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Making a Disclaimer on Sales Letters

by GBAF mag
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One of the biggest challenges in modern marketing is how to get your products and services perceived as true to their advertised promises when they fall short in some aspect of their performance. Some of these shortcomings are more easily remedied than others and the process can be made a lot easier by knowing exactly what constitutes an inaccurate statement.

What is the personal information rule? Article 5(4) says: ‘Personal information shall be: (a) factual; (b) reliable; (c) correct; (d) current; (e) not misleading; (f) updated to the point at which changes are being made or are likely to be made; (g) accurate; (a) designed to be useful and (I) relevant to the consumer’s needs.’ In short, there should be no room for misinterpretation when it comes to personal information, otherwise you could be subject to a number of legal actions.

This means that if you are a company or individual selling a product, you will have to make sure that you have all the relevant and correct information before you start spreading information about your product. If there is any doubt or uncertainty about the facts of a product or service, it is your legal right to provide a disclaimer about your product.

If you want to make a disclaimer on your company’s website, you may use ‘about us’our history’ sections. However, these are not good enough. There is no space to describe the processes that go into producing a particular product or service. This would include the sourcing of raw materials, the manufacturing process, and the distribution, storage, transport and display of the finished product or service.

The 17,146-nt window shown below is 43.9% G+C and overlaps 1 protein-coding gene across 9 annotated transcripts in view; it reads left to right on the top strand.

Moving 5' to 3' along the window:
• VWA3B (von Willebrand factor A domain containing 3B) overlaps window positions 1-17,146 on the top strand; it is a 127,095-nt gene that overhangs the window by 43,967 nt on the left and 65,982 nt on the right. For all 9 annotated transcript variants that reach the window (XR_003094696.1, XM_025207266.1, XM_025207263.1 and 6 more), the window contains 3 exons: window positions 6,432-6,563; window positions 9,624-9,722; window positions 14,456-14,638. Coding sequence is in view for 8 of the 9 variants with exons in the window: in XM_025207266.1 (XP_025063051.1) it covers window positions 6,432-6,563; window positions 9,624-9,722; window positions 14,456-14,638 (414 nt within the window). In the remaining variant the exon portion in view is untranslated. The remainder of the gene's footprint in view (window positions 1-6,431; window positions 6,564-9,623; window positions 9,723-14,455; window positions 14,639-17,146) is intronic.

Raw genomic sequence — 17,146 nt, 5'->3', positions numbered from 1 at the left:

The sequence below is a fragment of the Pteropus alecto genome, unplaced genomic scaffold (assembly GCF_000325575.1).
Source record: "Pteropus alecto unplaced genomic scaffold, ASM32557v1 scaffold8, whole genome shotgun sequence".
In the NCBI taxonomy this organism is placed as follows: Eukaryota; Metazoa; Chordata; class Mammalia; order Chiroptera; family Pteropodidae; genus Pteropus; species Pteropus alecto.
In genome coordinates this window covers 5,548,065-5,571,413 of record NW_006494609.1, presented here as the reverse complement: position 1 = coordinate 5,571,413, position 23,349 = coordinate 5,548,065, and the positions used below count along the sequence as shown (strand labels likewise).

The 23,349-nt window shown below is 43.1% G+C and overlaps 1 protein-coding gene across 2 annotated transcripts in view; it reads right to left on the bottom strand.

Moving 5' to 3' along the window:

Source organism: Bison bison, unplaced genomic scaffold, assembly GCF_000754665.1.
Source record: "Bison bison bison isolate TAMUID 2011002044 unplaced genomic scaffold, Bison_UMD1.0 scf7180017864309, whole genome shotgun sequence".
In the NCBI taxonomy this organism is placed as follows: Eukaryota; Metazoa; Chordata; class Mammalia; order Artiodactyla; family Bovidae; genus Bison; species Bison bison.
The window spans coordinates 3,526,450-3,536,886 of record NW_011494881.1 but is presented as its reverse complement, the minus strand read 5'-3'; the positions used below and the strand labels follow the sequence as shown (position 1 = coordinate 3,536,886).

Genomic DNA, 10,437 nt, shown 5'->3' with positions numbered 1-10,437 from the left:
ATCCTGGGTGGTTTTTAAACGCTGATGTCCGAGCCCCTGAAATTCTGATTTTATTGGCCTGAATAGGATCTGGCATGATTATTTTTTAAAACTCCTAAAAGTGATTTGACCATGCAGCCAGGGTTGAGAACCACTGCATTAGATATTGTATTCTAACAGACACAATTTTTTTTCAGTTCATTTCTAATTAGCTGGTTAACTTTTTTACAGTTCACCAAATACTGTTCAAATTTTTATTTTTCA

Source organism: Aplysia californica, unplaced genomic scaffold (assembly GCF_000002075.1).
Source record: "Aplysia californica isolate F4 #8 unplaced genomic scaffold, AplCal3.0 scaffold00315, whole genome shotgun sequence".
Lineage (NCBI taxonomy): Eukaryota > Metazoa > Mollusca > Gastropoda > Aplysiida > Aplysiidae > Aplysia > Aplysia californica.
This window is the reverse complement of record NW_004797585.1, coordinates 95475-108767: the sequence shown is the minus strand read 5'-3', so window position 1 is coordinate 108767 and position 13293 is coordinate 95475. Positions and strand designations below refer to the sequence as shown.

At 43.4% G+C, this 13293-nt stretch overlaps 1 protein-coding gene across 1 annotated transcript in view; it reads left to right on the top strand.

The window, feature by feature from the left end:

Another area that is not covered by the personal information rule is sales copy. This is why the ‘about us’our history’ sections are so important. They give potential customers a chance to know more about your company and what they can expect to get out of a sale with you.

As a good copywriter, one of your jobs will be to create a sales copy that is full of useful facts and helps customers to understand your business better. The problem with a sales copy is that it is hard to write, and may not be able to be translated into plain English for the layman.

The key to good sales copy is to have a well-written sales letter that has been professionally written by someone who has the required experience in creating effective sales copy. As a copywriter, your job is to find the best way to make an important statement and then convey it in a manner that will persuade your customer to act.

Many sales letters focus on just one aspect of the sale – the price. It may be possible to include an introductory offer on the back of the sales letter – but only if the price offered by the product or service being sold is actually higher than the quote given by the retailer.

The other important element of any sales letter is the description of the product or service. Your sales copy must be clear and concise – including all the details of the product or service, its qualities, and the benefits it provides. {if it is to convince the customer to buy it. When writing a sales copy, it is important that you ensure that the product or service has not been mis-sold.

A common mistake in sales letters is to mention a product or service too many times, including when it is actually the product or service itself that is being discussed. For example, a product may be advertised as the ideal solution for people who have never had a plumbing problem in their lives, but if it is wrongly described, a customer could find it difficult to identify a problem and then use the product.

If you have any doubt about a product or service, it is your legal right to say this. However, when giving away advice about a product or service, such as the price, it is better to avoid using too much detail about it, rather than it being so obvious that it could be considered inaccurate.

A good sales letter will include your opinion about the quality of the product or service, and what you think the product or service could do for the reader. The key is to keep it simple. It is also important that your sales letter doesn’t make claims for the product or service that you are selling that you don’t actually believe in.

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